protected override void OnLoad(EventArgs e)
        Assert.ArgumentNotNull((object)e, “e”);

        string origValue = this.Value;
        this.Value = origValue; // reset the value back
        Sitecore.Context.ClientPage.Modified = false; // if values have actually changed our code below will set this to true

        urlString = new UrlString(this.Value);
        if (Sitecore.Context.ClientPage.IsEvent)

  2. Lee · December 17, 2015

    Hi, I’m attempting to implement your solution on my site but I am having difficulty. Instead of getting a drop down list and the ability to add new rows like a reversed Name Lookup Value List field I am getting a long list of all of the options available in the first field and no ability to add more items. One difference in my site is that I do not have a separate sitecore template with a field to associate the value to like you do with your chemical unit field on the chemical type template. Instead, my value can be anything. I want my key to be selected from a list of existing pages and my value to be an empty field. I have a couple of theories where this could have gone wrong. I wasn’t sure where to place my new class within my Sitecore project. I put it in a folder under MyProject.Web > Sitecore > Shell > Fields. I also was not sure how to change the section of the code that reads:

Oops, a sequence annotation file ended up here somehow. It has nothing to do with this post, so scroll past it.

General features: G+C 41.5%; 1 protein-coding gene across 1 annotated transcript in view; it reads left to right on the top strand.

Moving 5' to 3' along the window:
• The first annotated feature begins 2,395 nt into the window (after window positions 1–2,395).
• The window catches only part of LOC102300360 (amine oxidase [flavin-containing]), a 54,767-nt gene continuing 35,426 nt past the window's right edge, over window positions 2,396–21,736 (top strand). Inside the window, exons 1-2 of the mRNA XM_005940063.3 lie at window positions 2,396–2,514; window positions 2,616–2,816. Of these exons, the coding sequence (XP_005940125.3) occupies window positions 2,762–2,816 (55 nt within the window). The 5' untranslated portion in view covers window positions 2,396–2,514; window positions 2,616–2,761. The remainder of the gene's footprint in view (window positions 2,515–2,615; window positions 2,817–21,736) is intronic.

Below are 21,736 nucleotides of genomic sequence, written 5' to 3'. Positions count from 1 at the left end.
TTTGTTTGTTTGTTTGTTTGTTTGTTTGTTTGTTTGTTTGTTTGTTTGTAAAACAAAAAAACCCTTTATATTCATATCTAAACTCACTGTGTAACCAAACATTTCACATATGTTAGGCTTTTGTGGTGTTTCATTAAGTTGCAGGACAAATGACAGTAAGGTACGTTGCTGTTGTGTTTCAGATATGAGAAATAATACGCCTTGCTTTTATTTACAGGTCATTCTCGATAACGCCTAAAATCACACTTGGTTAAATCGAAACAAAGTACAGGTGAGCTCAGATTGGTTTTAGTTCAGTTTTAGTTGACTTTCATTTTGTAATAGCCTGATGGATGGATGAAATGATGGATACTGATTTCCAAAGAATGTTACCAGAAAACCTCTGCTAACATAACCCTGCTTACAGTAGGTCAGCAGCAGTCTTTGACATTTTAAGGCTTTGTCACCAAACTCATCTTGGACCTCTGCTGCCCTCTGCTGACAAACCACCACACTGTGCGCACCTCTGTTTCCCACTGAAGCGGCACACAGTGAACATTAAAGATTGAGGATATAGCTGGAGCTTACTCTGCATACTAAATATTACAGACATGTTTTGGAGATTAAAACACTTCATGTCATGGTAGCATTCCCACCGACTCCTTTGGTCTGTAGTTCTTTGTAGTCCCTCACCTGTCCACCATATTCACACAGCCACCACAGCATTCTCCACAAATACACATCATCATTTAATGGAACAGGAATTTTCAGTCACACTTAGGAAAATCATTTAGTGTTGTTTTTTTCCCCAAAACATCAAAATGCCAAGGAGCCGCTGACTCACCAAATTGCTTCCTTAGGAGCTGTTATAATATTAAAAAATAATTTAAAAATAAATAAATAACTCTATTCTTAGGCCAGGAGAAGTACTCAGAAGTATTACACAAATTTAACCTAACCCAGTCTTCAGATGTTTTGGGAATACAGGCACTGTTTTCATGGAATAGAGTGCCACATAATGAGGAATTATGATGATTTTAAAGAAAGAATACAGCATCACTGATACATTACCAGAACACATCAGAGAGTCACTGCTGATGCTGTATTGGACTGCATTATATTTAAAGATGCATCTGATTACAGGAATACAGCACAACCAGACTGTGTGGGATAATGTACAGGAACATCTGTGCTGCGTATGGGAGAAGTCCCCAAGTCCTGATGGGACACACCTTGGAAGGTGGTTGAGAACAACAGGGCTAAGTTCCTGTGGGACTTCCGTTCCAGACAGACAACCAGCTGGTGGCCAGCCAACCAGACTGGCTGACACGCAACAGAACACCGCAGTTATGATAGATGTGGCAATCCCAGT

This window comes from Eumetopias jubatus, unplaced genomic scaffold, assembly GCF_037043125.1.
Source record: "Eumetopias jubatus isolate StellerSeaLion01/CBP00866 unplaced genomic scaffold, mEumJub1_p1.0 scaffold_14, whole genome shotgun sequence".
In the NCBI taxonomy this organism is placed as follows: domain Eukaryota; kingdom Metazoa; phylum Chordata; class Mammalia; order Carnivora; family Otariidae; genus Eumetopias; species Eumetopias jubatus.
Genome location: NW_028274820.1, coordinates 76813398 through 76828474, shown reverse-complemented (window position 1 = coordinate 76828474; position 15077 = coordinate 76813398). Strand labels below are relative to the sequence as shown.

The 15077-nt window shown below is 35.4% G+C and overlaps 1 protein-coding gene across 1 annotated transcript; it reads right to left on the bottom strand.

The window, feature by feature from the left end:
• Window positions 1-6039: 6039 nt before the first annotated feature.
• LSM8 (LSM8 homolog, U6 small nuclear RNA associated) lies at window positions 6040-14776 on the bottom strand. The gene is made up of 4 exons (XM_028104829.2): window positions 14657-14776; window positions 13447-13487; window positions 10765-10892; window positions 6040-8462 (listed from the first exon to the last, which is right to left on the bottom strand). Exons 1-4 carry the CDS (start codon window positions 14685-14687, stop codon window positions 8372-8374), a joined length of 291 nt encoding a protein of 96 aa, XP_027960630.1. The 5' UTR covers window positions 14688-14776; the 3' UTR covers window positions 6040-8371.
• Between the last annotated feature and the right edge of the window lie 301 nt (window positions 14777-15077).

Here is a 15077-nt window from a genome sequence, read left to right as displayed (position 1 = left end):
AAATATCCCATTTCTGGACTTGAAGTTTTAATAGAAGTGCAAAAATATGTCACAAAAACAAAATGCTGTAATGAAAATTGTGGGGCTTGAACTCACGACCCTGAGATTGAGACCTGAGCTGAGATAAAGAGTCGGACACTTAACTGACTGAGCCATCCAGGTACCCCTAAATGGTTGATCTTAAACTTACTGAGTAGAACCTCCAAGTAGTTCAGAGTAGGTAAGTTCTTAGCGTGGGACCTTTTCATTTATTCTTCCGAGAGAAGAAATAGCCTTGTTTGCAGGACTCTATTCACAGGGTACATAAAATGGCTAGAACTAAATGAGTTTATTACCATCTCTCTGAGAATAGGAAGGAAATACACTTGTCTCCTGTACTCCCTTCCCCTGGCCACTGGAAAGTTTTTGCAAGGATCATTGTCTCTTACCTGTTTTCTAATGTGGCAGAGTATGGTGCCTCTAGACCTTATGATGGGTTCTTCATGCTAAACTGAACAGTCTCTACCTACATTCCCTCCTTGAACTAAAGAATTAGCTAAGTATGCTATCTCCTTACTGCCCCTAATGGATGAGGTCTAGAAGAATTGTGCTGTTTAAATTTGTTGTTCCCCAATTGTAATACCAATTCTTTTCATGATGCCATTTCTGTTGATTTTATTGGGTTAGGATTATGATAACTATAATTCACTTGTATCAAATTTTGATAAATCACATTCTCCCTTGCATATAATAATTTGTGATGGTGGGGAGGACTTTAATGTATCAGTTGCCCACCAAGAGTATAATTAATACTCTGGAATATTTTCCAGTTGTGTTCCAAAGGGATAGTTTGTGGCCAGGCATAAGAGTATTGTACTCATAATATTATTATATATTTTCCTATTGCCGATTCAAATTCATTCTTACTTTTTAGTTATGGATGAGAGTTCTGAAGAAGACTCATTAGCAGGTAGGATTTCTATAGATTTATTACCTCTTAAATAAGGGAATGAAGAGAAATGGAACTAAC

private string BuildParameterKeyValue(Item item)
    Assert.ArgumentNotNull(item, “item”);
    string uniqueId = GetUniqueID(this.ID + “_Param”);
    string vertical = this.IsVertical ? “” : string.Empty;
    string layout = “{0}{1}{4}{2} {3}”;

    return layout.FormatWith(
    item[“Chemical Property”],
    GetHtmlControl(uniqueId, null, “hidden”, item.ID.ToString()),
    GetHtmlControl(uniqueId, “_value”, “text”, urlString.Parameters[item.ID.ToString()]),
    item[“Chemical Unit”],
    (object) vertical);

    Can you offer any assistance?

    • jammykam · December 18, 2015

      Hi. I would suggest you go with the first example given, with the drop down selection list for the options, that sounds more like what you need…

      The list of options is built up on line 112, which is also where the HTML markup is regenerated that is output to in the editor:

      You need to set the start location of the item in the source field in your template, like you do for multilist for example. If you some different logic then set the list of Items on that line with your own.

      The project does not matter, as long as it referenced correctly. I do tend to put it into a “MyProject.CMS.Custom” project out of habit and I like to keep it separate from the web project.

      Let me know if you need more help.

      • Lee · December 23, 2015

        That worked perfectly! Thanks.